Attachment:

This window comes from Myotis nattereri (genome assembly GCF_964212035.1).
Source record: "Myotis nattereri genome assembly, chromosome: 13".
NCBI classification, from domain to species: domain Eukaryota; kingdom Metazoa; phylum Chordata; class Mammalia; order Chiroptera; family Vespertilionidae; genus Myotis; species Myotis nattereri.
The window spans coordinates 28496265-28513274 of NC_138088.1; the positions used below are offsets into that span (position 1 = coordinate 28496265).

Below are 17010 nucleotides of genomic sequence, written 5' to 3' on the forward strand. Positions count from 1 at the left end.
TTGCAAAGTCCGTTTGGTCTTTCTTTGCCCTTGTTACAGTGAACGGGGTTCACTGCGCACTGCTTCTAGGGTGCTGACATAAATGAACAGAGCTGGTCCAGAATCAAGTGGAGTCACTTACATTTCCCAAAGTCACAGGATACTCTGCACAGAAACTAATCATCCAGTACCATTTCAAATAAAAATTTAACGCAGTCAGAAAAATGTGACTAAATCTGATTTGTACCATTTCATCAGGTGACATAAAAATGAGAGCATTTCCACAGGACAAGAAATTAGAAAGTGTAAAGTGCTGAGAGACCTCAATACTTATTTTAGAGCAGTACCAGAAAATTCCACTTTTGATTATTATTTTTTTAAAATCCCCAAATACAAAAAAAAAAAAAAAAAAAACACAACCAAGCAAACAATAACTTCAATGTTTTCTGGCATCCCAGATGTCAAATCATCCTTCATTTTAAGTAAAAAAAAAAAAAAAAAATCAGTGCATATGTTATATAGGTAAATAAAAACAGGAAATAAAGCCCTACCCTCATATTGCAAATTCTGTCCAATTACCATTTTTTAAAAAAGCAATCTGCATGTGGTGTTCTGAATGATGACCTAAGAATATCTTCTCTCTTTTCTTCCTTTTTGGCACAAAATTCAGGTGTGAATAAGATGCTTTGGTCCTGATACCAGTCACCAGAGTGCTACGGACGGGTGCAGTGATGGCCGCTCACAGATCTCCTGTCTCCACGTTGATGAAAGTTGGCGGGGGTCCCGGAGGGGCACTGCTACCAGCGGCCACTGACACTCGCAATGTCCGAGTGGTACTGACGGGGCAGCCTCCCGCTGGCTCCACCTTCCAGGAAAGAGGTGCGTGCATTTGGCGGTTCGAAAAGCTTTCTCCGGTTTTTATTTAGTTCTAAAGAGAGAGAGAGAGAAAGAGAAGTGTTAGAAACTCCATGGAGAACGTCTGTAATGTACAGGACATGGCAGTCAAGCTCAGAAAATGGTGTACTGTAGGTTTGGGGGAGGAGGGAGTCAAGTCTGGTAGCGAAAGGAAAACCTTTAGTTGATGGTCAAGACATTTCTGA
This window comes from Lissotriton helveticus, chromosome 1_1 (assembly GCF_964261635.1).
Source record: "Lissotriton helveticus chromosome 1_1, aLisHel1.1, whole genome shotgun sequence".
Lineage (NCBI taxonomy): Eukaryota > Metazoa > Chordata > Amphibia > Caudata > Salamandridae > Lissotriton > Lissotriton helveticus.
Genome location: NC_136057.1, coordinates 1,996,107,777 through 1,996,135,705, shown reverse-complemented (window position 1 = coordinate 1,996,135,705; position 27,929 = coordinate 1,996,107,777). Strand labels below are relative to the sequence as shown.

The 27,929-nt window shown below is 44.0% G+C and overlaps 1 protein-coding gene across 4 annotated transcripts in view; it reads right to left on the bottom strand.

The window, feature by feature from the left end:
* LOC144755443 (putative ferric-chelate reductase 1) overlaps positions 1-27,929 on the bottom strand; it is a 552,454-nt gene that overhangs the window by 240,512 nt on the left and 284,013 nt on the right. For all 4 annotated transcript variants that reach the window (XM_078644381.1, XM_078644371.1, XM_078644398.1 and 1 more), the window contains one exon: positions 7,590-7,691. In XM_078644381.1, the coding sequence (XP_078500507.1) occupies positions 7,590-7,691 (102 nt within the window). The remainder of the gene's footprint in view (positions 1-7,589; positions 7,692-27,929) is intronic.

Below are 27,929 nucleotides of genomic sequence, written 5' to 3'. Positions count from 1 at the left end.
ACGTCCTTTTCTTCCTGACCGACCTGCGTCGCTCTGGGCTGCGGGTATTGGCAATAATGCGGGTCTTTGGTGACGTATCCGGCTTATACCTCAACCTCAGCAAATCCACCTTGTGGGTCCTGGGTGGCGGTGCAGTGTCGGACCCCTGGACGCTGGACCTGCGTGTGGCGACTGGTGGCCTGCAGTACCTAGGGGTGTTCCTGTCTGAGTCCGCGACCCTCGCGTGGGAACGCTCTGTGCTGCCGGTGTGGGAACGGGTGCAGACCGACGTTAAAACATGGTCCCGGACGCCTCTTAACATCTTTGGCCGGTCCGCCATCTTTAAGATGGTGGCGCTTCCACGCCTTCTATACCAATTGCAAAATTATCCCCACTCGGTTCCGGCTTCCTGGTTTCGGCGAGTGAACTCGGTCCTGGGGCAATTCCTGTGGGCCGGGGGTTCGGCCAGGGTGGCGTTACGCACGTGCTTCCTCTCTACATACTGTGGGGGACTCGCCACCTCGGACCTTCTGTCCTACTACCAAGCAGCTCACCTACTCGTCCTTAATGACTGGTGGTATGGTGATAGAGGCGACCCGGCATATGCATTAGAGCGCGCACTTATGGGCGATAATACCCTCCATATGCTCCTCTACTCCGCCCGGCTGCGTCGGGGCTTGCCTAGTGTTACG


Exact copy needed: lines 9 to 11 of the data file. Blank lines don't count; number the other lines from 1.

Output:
Lineage (NCBI taxonomy): Eukaryota > Metazoa > Chordata > Amphibia > Caudata > Salamandridae > Lissotriton > Lissotriton helveticus.
Genome location: NC_136057.1, coordinates 1,996,107,777 through 1,996,135,705, shown reverse-complemented (window position 1 = coordinate 1,996,135,705; position 27,929 = coordinate 1,996,107,777). Strand labels below are relative to the sequence as shown.

The 27,929-nt window shown below is 44.0% G+C and overlaps 1 protein-coding gene across 4 annotated transcripts in view; it reads right to left on the bottom strand.